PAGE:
Importance of cooling water for the Ozone Generator
Cooling Water for Ozone Generators
Cooling is required for ozone generators. This includes both the power supply unit (PSU) and the container for the ozone generator. Standard cabinet fans or forced conditioned air to the cabinets can be used to cool the PSU and controls. An ozone generator’s rated output is determined by the ambient air temperature for air-cooled generators and the inlet water temperature for water-cooled generators. A one-degree increase in temperature usually results in a decrease in ozone generator output.
The temperature of the ozone generator’s cooling water should be between 15-20 °C, with a maximum temperature of 28 °C. When the cooling water temperature is less than or equal to 32 °C, the ozone generator can operate continuously, but the ozone output decreases.
Water cooling increases capital costs but improves temperature control over the ozone generator. Water is the only effective way to move the amount of heat generated in large systems. Water cooling systems are classified into three types: once-through systems, indirect/once-through systems, and closed loop systems with chillers. The availability of high-quality water and the temperature of the water are important considerations when choosing a cooling water source.
The quality of the cooling water is also an important factor to prevent calcification, so as not to affect the heat dissipation effect of the generator.
Cooling water quality is critical for water-cooled generators to minimise scaling on the heat transfer surfaces. Fouling reduces heat transfer efficiency, resulting in less ozone production and higher maintenance costs. Technically, tap water is the preferred coolant; however, for the water consumption required by large industrial generators, tap water is not economically appealing, unless the generator system is used in a water treatment plant. In contrast to the quality of tap water, generally treated sewage is ineffective as cooling water because it causes scaling.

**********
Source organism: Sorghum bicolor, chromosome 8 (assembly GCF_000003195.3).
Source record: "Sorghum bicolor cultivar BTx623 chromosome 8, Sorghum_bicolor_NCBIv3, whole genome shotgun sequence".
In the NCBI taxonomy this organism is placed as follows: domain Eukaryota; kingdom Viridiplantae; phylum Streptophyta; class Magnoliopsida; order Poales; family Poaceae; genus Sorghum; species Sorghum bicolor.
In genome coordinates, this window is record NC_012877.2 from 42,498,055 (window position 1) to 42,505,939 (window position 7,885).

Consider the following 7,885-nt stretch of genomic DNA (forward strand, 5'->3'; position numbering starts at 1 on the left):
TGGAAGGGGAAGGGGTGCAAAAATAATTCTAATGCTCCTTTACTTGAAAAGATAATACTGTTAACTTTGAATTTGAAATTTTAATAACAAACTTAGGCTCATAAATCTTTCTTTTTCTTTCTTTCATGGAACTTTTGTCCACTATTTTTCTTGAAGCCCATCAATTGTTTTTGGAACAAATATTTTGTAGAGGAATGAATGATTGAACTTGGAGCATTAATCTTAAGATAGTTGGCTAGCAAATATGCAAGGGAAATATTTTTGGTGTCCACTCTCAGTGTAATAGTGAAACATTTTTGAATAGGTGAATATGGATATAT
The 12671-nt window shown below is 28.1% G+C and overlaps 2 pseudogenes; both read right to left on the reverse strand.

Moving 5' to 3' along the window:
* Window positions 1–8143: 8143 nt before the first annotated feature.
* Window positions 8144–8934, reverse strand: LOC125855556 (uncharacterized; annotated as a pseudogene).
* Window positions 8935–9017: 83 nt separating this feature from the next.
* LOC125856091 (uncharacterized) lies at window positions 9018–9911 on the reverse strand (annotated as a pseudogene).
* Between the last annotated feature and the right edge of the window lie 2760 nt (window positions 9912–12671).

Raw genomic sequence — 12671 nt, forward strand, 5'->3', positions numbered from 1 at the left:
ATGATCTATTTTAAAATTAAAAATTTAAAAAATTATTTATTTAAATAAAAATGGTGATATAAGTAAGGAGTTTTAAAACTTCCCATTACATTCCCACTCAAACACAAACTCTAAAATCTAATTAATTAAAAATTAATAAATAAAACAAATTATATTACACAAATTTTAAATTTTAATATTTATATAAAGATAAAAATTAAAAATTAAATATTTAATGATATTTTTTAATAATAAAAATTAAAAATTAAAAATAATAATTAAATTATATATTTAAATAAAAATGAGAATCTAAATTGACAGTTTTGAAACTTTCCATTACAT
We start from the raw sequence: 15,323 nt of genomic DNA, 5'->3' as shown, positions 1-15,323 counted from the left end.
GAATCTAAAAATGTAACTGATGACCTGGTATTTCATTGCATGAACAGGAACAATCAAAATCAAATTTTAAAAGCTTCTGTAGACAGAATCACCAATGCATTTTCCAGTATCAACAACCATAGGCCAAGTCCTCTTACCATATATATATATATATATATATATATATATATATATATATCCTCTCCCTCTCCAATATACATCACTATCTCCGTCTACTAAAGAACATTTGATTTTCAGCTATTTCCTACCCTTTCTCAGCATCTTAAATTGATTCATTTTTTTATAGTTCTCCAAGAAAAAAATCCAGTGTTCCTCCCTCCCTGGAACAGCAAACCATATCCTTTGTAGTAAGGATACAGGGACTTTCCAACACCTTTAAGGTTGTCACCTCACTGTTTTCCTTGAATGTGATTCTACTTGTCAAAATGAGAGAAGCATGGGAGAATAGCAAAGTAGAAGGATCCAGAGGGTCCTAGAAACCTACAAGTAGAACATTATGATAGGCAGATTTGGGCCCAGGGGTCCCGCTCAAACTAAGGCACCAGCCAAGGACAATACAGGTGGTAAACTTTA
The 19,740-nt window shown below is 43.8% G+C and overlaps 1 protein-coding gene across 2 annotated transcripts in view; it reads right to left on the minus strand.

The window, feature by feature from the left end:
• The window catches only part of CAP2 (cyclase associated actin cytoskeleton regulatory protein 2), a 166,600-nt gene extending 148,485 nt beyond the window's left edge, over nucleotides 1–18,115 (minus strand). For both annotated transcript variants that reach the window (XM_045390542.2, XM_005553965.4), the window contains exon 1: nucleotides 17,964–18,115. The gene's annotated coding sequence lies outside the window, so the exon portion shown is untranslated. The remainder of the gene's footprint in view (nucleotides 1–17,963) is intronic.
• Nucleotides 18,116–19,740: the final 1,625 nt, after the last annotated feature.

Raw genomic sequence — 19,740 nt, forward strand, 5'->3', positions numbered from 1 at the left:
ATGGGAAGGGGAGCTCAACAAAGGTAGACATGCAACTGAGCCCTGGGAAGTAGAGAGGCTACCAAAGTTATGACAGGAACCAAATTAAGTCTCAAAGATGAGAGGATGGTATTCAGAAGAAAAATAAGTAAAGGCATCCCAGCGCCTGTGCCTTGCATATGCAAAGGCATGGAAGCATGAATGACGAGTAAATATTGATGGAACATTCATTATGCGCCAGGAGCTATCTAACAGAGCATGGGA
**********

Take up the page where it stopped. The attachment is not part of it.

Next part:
If high-quality water or other liquids are to be used in the sealed cooling circuit, the final heat exchanger must be designed to minimize contamination; it should be easy to clean and the waste water can also be used as the final heat dissipation. To achieve the best balance between water cost and equipment maintenance cost, most systems should be designed with high-quality potable water from cooling towers or heat exchangers.
The cooling water of the ozone generator adopts open-circuit or closed-circuit circulation based on local conditions, or returns to the process of the water treatment system; appropriate measures such as anti-scaling/anti-organic precipitation are taken based on the characteristics of water quality.